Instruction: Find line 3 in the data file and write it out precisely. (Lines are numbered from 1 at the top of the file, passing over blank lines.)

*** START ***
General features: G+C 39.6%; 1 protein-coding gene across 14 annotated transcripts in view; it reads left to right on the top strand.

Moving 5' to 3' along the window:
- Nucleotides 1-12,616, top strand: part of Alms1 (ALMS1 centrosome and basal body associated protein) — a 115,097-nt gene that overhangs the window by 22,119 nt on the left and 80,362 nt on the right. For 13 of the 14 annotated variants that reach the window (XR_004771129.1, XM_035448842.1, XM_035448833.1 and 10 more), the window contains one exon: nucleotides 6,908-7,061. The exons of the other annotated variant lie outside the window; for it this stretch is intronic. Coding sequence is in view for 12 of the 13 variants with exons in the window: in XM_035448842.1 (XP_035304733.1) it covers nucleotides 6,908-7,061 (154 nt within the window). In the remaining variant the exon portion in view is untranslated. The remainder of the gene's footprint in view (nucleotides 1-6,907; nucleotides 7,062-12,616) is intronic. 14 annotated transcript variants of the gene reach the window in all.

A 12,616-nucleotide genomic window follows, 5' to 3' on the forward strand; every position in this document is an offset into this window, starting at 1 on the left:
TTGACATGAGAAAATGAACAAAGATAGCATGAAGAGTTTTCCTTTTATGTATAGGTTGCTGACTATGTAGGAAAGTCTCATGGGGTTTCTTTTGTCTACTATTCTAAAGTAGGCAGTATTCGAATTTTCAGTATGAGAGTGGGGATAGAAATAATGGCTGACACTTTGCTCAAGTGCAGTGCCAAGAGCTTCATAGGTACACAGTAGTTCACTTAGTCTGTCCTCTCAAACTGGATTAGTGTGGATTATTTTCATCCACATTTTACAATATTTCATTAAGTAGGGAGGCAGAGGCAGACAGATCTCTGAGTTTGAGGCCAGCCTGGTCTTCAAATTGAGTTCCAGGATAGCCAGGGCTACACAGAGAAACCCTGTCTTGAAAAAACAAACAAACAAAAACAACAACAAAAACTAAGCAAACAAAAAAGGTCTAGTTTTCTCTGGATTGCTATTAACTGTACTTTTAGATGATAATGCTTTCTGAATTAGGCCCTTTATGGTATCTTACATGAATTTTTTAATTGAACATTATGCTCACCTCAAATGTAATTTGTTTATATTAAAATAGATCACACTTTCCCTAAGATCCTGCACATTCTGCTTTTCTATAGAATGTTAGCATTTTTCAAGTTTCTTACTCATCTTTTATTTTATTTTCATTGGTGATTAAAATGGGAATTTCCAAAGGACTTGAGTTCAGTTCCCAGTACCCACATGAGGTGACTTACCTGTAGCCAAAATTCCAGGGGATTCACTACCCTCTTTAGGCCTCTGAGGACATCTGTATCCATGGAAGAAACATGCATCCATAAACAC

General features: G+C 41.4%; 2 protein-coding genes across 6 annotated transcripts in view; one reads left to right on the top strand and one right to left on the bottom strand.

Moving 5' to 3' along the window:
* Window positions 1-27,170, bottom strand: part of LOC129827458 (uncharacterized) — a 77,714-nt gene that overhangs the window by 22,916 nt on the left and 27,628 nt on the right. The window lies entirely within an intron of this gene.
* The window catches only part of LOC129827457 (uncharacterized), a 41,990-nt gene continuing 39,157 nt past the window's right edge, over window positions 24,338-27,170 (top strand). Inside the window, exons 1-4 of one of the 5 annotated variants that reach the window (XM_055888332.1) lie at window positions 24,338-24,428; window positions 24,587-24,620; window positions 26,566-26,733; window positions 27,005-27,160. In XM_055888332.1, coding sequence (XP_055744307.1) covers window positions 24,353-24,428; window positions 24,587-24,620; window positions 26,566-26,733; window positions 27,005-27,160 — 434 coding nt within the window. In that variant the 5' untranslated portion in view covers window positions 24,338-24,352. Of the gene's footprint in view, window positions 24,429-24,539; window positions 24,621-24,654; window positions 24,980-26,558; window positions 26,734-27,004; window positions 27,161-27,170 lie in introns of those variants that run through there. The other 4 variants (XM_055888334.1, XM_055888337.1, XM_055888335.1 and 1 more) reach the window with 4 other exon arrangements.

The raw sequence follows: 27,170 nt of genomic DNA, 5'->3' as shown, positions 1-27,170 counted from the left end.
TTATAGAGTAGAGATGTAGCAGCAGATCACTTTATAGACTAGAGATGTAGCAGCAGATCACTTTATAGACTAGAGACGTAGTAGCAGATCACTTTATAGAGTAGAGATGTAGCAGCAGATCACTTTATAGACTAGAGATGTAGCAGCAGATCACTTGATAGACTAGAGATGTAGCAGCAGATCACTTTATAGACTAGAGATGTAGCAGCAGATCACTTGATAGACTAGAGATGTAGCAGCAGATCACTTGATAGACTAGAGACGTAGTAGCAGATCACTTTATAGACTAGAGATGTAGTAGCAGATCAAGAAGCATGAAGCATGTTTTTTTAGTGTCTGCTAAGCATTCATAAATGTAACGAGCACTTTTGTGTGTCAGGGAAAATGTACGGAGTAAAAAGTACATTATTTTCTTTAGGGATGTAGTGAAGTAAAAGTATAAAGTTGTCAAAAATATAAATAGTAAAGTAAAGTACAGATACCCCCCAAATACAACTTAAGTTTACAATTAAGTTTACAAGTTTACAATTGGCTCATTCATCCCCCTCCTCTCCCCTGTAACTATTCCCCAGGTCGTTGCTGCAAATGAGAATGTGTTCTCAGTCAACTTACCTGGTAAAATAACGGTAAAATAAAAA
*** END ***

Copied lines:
- Nucleotides 1-12,616, top strand: part of Alms1 (ALMS1 centrosome and basal body associated protein) — a 115,097-nt gene that overhangs the window by 22,119 nt on the left and 80,362 nt on the right. For 13 of the 14 annotated variants that reach the window (XR_004771129.1, XM_035448842.1, XM_035448833.1 and 10 more), the window contains one exon: nucleotides 6,908-7,061. The exons of the other annotated variant lie outside the window; for it this stretch is intronic. Coding sequence is in view for 12 of the 13 variants with exons in the window: in XM_035448842.1 (XP_035304733.1) it covers nucleotides 6,908-7,061 (154 nt within the window). In the remaining variant the exon portion in view is untranslated. The remainder of the gene's footprint in view (nucleotides 1-6,907; nucleotides 7,062-12,616) is intronic. 14 annotated transcript variants of the gene reach the window in all.